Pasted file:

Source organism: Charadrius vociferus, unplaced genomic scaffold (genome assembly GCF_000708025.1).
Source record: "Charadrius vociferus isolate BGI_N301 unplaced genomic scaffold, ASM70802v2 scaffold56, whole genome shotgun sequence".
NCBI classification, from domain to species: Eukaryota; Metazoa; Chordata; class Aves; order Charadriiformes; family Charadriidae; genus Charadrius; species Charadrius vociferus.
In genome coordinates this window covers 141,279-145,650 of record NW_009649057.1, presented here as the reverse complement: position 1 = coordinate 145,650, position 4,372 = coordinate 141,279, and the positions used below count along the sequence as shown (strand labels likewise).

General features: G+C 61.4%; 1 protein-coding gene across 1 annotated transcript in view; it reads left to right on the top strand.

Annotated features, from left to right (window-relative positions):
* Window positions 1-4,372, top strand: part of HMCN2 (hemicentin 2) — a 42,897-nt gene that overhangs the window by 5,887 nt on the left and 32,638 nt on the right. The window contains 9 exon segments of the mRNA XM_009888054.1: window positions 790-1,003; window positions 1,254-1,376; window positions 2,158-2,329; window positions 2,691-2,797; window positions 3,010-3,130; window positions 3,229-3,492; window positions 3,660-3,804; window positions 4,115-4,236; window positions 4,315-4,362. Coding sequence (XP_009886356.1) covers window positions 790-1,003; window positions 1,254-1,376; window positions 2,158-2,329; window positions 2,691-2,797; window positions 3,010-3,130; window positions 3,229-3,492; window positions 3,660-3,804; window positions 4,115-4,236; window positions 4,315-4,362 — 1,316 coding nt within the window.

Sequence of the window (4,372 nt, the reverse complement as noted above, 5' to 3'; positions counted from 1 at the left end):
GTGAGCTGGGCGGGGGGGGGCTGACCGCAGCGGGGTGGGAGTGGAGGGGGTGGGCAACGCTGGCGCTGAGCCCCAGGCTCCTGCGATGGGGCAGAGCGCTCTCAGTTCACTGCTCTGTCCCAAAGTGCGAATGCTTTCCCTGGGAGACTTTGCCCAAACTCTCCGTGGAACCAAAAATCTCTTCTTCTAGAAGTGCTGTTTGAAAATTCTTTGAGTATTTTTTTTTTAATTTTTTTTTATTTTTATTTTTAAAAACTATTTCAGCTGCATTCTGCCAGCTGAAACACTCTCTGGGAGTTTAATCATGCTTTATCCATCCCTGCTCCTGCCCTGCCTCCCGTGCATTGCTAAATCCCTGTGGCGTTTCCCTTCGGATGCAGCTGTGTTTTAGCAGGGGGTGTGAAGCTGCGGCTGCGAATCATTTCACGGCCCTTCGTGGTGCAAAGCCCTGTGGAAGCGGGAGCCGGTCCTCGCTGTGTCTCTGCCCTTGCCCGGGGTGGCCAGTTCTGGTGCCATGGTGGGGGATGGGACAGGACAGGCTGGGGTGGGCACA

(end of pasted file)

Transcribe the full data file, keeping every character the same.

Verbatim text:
Source organism: Charadrius vociferus, unplaced genomic scaffold (genome assembly GCF_000708025.1).
Source record: "Charadrius vociferus isolate BGI_N301 unplaced genomic scaffold, ASM70802v2 scaffold56, whole genome shotgun sequence".
NCBI classification, from domain to species: Eukaryota; Metazoa; Chordata; class Aves; order Charadriiformes; family Charadriidae; genus Charadrius; species Charadrius vociferus.
In genome coordinates this window covers 141,279-145,650 of record NW_009649057.1, presented here as the reverse complement: position 1 = coordinate 145,650, position 4,372 = coordinate 141,279, and the positions used below count along the sequence as shown (strand labels likewise).

General features: G+C 61.4%; 1 protein-coding gene across 1 annotated transcript in view; it reads left to right on the top strand.

Annotated features, from left to right (window-relative positions):
* Window positions 1-4,372, top strand: part of HMCN2 (hemicentin 2) — a 42,897-nt gene that overhangs the window by 5,887 nt on the left and 32,638 nt on the right. The window contains 9 exon segments of the mRNA XM_009888054.1: window positions 790-1,003; window positions 1,254-1,376; window positions 2,158-2,329; window positions 2,691-2,797; window positions 3,010-3,130; window positions 3,229-3,492; window positions 3,660-3,804; window positions 4,115-4,236; window positions 4,315-4,362. Coding sequence (XP_009886356.1) covers window positions 790-1,003; window positions 1,254-1,376; window positions 2,158-2,329; window positions 2,691-2,797; window positions 3,010-3,130; window positions 3,229-3,492; window positions 3,660-3,804; window positions 4,115-4,236; window positions 4,315-4,362 — 1,316 coding nt within the window.

Sequence of the window (4,372 nt, the reverse complement as noted above, 5' to 3'; positions counted from 1 at the left end):
GTGAGCTGGGCGGGGGGGGGCTGACCGCAGCGGGGTGGGAGTGGAGGGGGTGGGCAACGCTGGCGCTGAGCCCCAGGCTCCTGCGATGGGGCAGAGCGCTCTCAGTTCACTGCTCTGTCCCAAAGTGCGAATGCTTTCCCTGGGAGACTTTGCCCAAACTCTCCGTGGAACCAAAAATCTCTTCTTCTAGAAGTGCTGTTTGAAAATTCTTTGAGTATTTTTTTTTTAATTTTTTTTTATTTTTATTTTTAAAAACTATTTCAGCTGCATTCTGCCAGCTGAAACACTCTCTGGGAGTTTAATCATGCTTTATCCATCCCTGCTCCTGCCCTGCCTCCCGTGCATTGCTAAATCCCTGTGGCGTTTCCCTTCGGATGCAGCTGTGTTTTAGCAGGGGGTGTGAAGCTGCGGCTGCGAATCATTTCACGGCCCTTCGTGGTGCAAAGCCCTGTGGAAGCGGGAGCCGGTCCTCGCTGTGTCTCTGCCCTTGCCCGGGGTGGCCAGTTCTGGTGCCATGGTGGGGGATGGGACAGGACAGGCTGGGGTGGGCACA